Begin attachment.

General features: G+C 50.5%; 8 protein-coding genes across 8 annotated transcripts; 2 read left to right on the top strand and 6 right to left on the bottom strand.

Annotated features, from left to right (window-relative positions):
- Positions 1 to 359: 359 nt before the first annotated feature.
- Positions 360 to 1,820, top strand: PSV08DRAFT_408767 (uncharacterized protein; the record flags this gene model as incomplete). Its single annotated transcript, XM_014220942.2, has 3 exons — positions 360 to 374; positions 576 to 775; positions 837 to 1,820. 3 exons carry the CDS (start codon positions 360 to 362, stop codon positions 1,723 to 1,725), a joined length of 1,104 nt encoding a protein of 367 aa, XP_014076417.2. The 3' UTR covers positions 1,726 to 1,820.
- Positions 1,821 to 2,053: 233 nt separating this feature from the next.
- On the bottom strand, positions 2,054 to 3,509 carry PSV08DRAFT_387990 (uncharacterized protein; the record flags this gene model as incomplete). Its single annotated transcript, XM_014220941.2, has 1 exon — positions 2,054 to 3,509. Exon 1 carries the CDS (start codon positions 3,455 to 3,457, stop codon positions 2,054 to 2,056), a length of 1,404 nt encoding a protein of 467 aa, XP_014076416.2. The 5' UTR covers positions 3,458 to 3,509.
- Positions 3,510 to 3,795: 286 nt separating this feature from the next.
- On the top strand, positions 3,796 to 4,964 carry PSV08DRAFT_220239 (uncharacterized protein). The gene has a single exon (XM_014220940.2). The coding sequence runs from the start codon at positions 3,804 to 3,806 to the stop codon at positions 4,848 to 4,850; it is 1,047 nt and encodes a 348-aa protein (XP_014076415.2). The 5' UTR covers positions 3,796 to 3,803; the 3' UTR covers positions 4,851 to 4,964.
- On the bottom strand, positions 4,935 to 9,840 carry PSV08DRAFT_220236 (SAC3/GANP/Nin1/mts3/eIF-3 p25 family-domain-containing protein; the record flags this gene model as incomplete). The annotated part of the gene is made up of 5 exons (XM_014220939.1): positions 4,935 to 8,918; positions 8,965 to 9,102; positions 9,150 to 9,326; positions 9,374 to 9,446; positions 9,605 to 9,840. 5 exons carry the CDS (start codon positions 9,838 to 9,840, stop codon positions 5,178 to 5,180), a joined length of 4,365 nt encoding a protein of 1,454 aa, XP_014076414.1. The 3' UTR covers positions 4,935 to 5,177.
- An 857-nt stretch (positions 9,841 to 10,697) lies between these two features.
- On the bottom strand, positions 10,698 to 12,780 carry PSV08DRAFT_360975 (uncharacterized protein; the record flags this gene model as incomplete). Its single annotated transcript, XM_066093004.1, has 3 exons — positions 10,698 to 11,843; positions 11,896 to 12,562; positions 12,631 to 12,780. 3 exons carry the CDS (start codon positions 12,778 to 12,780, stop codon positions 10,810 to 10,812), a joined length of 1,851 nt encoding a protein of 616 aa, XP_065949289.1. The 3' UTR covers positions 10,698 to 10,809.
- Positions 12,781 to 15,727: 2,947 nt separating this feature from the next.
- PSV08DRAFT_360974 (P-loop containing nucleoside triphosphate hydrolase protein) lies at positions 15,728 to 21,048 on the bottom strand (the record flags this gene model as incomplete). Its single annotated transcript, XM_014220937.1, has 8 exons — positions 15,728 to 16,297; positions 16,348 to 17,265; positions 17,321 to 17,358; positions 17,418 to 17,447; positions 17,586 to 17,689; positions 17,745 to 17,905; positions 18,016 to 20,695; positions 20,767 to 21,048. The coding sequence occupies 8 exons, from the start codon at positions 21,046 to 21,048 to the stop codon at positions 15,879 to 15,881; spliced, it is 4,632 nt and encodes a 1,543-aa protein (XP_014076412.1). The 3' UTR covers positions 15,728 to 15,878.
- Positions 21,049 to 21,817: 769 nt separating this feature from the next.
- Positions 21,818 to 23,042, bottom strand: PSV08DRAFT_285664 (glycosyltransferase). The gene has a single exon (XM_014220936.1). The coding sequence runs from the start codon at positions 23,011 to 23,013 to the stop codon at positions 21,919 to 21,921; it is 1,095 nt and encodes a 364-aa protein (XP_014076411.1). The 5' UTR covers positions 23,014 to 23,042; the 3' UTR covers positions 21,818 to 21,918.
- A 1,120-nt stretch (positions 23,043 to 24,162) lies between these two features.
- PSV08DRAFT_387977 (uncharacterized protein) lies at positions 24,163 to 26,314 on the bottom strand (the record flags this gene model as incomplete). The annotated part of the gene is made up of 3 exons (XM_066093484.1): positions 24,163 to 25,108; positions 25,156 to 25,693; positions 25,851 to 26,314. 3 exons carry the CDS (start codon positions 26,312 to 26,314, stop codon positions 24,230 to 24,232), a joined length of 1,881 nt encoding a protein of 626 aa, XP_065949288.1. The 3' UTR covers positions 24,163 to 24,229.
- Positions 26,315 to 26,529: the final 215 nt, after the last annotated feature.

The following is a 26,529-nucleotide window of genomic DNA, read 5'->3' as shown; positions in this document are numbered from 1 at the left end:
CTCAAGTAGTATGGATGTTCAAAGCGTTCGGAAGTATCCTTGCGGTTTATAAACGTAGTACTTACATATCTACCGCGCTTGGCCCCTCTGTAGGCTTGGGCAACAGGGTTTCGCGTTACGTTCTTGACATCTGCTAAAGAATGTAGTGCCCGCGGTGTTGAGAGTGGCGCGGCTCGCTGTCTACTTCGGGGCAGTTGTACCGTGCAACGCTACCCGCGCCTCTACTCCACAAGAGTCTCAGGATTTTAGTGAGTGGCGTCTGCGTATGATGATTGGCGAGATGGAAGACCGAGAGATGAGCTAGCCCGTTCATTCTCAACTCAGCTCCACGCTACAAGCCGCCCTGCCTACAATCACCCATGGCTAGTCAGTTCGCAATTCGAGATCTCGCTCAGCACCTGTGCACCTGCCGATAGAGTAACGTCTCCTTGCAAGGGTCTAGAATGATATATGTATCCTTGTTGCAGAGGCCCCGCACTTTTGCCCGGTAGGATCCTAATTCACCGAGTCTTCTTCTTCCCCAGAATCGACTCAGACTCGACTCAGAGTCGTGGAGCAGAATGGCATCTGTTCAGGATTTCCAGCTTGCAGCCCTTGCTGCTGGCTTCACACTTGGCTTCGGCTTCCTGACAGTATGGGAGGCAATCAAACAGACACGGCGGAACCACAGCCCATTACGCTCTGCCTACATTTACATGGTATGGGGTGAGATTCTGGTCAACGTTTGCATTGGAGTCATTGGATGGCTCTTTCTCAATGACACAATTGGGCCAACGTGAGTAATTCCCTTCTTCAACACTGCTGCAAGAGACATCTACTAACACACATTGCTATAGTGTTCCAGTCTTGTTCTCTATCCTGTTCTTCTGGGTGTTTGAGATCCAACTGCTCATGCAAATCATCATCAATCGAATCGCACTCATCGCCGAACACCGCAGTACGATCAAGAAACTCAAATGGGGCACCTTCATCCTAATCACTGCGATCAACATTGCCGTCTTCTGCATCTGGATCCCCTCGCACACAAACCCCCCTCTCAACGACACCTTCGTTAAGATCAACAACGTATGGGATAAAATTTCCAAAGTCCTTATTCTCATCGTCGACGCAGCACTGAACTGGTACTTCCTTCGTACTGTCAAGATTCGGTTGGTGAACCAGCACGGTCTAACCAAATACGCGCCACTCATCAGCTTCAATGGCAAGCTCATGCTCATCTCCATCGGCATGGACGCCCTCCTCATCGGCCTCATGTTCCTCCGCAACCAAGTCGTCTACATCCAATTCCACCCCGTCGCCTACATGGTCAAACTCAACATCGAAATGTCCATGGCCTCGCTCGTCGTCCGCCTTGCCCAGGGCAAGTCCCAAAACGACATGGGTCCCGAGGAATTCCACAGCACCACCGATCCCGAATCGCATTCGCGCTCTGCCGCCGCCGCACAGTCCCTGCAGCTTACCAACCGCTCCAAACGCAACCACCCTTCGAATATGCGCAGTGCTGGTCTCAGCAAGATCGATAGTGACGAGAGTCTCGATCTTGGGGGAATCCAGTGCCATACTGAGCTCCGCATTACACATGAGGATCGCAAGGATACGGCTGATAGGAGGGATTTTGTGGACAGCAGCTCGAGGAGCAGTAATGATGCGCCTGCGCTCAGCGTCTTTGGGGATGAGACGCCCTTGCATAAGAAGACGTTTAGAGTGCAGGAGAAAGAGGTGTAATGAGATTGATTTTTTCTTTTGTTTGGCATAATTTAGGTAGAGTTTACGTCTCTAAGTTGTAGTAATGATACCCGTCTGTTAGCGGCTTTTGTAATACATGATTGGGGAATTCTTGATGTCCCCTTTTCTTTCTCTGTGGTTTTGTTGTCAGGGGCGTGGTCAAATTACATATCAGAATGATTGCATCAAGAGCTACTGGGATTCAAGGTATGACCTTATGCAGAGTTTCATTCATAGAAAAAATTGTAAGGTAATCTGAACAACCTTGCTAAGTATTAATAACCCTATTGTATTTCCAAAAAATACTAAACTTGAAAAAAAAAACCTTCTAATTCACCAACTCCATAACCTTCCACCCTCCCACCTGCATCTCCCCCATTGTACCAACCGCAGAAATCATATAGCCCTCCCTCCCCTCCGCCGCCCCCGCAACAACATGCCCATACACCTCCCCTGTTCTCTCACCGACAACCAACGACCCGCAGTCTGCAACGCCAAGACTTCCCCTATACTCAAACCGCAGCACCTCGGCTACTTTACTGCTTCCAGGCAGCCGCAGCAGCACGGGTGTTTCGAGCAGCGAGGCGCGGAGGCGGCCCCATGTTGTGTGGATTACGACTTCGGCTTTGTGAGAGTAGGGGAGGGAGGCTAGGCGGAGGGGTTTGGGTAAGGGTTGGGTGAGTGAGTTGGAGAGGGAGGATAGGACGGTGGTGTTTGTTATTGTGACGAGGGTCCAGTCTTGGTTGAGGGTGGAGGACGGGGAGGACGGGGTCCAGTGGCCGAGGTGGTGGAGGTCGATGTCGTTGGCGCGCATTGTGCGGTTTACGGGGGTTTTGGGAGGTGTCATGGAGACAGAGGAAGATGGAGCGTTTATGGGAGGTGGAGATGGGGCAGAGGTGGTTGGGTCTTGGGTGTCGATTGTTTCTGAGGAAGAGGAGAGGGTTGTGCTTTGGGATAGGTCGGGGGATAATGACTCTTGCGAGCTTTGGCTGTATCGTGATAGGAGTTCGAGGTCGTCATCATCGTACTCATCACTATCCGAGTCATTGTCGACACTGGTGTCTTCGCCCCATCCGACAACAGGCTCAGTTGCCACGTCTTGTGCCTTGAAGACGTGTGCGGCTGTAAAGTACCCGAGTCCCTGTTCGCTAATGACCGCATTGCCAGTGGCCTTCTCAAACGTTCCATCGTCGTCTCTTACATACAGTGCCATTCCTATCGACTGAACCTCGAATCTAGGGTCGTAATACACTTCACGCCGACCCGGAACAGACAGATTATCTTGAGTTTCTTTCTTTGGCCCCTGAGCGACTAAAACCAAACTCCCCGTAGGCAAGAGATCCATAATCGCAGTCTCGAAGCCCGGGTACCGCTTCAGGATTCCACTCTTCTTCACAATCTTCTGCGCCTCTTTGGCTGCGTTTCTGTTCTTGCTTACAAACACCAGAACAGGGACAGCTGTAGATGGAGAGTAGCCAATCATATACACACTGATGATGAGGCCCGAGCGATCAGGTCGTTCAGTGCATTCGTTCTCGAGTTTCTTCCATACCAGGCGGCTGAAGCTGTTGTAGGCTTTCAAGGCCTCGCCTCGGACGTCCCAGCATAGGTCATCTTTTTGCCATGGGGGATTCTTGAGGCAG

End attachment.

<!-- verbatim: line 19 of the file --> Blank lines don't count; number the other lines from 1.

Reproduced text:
The following is a 26,529-nucleotide window of genomic DNA, read 5'->3' as shown; positions in this document are numbered from 1 at the left end: